20 Questions: Benjamin Shaw

20 Questions: Benjamin Shaw

Born (accidentally) in Canada, raised in Blackpool and now hiding in Melbourne, Benjamin Shaw returned with Megadead earlier this year. An album of disarmingly accessible songs filled with fuzz, brittle melodies, looping guitars, synths, self-sabotage, self-doubt, violent fantasy and uncertain swagger. Released through Audio Antihero (US/UK) and Kirigirisu Recordings (Japan), it’s a wild amalgamation of his previous work, blurring burned-out lo-fi, electronic pop, glimmering keys, field recordings, aching words, layered noise and uncompromising experimentalism. Today, Benjamin Shaw answers our 20 Questions:

Hi, how are you?

I am A-OK. I am not at work today and I have leftover falafel and baba ganoush in the fridge.

What’s the weather like?

Cold, wet and miserable down here in Melbourne. Reminds me of home.

How do most of your songs start life? 

At the moment I don’t have a guitar or any instruments actually, so everything starts as a melody in my phone. Then just kinda sits in my head for a while and the song builds up over time, and I tap words into Google Keep whenever they come up. Finally, it’ll go across to the laptop and then I ruin it.

What was the first single you bought?

With my own money, it was Michael Jackson. Something off Dangerous, I think. Remember the Time?

The Royal Family: should they stay or should they go?

Gooooo. OMG, get rid. It’s so embarrassing. It’s 2018, they need to be systematically destroyed, one by one, starting with the kids. They are everything that’s wrong with this stupid world.

If you weren’t doing this, what would you like to be?

I don’t really feel like I am even doing this. I work in a warehouse most of the time. But I wouldn’t mind just staring at the sea for a while, and then sleeping peacefully at night.

What’s your favourite book?

Saga by Brian K. Vaughan and Fiona Staples. Forever.

What were you like at school?

Kinda distracted, I think. Just could never concentrate on anything and spent a hell of a lot of time in my own head, staring out the window. Apparently, one teacher in primary school said that they’d washed their hands of me. Which I feel like was a bit mean.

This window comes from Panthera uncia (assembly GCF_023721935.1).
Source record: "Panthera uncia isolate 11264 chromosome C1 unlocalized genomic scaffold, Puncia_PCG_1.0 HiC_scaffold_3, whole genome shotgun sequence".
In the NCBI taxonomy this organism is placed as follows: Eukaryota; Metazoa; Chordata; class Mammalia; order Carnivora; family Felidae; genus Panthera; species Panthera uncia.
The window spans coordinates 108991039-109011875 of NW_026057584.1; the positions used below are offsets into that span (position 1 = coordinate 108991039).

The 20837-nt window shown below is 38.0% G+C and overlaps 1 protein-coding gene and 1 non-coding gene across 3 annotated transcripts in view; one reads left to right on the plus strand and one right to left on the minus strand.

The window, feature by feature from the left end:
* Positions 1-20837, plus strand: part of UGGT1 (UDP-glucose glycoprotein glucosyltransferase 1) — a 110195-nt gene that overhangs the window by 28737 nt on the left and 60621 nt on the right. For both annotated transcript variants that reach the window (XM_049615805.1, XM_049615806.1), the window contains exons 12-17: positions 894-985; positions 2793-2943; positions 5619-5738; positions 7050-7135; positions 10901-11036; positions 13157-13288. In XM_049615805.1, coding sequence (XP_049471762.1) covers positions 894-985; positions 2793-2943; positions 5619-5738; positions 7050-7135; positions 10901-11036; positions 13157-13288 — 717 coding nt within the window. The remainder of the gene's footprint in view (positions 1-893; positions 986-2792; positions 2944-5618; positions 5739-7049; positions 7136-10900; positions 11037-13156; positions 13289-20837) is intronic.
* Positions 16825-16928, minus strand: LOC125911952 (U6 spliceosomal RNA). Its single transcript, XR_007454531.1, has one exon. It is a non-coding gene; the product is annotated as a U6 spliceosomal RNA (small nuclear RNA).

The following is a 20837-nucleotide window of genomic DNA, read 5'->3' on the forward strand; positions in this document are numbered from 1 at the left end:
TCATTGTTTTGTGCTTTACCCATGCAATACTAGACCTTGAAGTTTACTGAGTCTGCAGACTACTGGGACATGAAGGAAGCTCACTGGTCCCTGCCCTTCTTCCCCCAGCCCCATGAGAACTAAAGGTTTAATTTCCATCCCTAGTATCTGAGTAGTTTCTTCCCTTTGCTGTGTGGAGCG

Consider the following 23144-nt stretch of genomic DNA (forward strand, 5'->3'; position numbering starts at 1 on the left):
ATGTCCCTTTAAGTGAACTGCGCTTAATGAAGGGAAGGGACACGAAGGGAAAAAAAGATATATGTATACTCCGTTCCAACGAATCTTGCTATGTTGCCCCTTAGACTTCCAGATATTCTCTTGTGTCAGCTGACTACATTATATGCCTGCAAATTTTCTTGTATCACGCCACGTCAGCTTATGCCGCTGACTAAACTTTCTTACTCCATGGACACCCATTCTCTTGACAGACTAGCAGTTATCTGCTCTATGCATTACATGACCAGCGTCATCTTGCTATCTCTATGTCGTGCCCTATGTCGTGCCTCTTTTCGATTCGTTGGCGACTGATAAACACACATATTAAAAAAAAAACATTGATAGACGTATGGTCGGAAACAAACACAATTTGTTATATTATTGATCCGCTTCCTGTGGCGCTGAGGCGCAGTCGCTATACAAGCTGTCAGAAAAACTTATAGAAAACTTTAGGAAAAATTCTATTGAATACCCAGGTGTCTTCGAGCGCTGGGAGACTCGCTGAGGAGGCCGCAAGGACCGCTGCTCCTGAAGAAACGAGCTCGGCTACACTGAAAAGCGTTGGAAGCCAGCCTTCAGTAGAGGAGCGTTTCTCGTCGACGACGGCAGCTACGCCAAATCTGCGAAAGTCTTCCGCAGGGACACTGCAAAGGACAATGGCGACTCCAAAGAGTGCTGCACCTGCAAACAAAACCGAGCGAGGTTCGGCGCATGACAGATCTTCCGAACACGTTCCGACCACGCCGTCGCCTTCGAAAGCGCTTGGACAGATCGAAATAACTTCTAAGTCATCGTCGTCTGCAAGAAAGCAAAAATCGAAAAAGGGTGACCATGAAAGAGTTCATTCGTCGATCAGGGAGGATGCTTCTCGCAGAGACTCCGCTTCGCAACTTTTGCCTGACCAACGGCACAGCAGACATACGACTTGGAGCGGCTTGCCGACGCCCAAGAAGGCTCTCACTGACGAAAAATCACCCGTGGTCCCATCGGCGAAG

What’s the music scene like back home?

It’s hard to know what home is, tbh. My hometown of Blackpool is a hard one to pin down. A lot of cover bands, like a lot, but more recently the grime and rap scene seems to be booming. Home now seems to be Melbourne, down under, where every person and their dog is in a band. There has to be a happy medium!

Best gig you’ve played so far?

I was full of cold, but I really enjoyed the launch show for my album ‘There’s Always Hope, There’s Always Cabernet’. One of my favourite bands of my time in London, Fighting Kites, closed the show, and I got to play as a band with my friends Neil and Kaoru. It’s a nice memory.

What’s your favourite single?

Why, it’s Golden Retriever by Super Furry Animals, of course.

What do you listen to in your tour van?

I don’t have a tour van or a car, and my bike has had a puncture for at least a year, but I do like to walk places and listen to podcasts on murders, pro-wrestling and meditations about becoming a mountain.

What were your favourite artists growing up?

Michael Jackson, Bon Jovi and Motorhead. The Holy Trinity.

Who would you want to play you in the film of your life?

Well, people have rudely said I look like Steve Buscemi ever since I was around 15, and since I now feel about as tired as he looks, I guess I’m ready to embrace my destiny.

Vinyl, CD, Download or stream?

I shipped like 6 boxes of vinyl down-under with me, and I’m still yet to set up my record player 2 years later, so I guess it’s not that important to me right now. I live in a tiny apartment and space is a premium, so it’s absolutely the Bandcamp app all the way. Any money I ever get from album sales always gets paid forward to other Bandcamp purchases, so err, send me monies.

What’s the best cover version you have ever heard?

‘Word Up’ by KoRn, obviously.

Tell us about your recent release?

It’s called Megadead and it’s pretty rad. It’s kinda all over the place, tbh. I have a real short attention span, so I tend to focus on the overall atmosphere more than detail, but I really like it. I mostly really like that I get to release it with my two favourite labels, run by my two greatest friends. 

If you weren’t doing this, what would you like to be?

I don’t really feel like I am even doing this. I work in a warehouse most of the time. But I wouldn’t mind just staring at the sea for a while, and then sleeping peacefully at night.

Have you ever been starstruck?

When Jack Hayter from the band Hefner messaged me on Myspace to say he liked my songs in like 2007, that was pretty much the best day of my life. It’s all been downhill from there.

Any hopes for 2018?

Nope. Just to keep healthy, take the least amount of shifts at work as possible, and work on my Iron and Vitamin D deficiency. 

What would be your dream collaboration?

I’m a control freak, full of contradictions and feel like everything I do is terrible right up until the moment it’s finished, so I’m massively fearful of collaborations. Having said that, it’d be nice to work with someone like Dave Fridmann, so he could do all the heavy lifting and make my stuff sound as nice as it does in my head.

https://bnjmnshw.bandcamp.com/track/push-it-down / https://bnjmnshw.bandcamp.com/album/megadead

God is in the TV is an online music and culture fanzine founded in Cardiff by the editor Bill Cummings in 2003. GIITTV Bill has developed the site with the aid of a team of sub-editors and writers from across Britain, covering a wide range of music from unsigned and independent artists to major releases.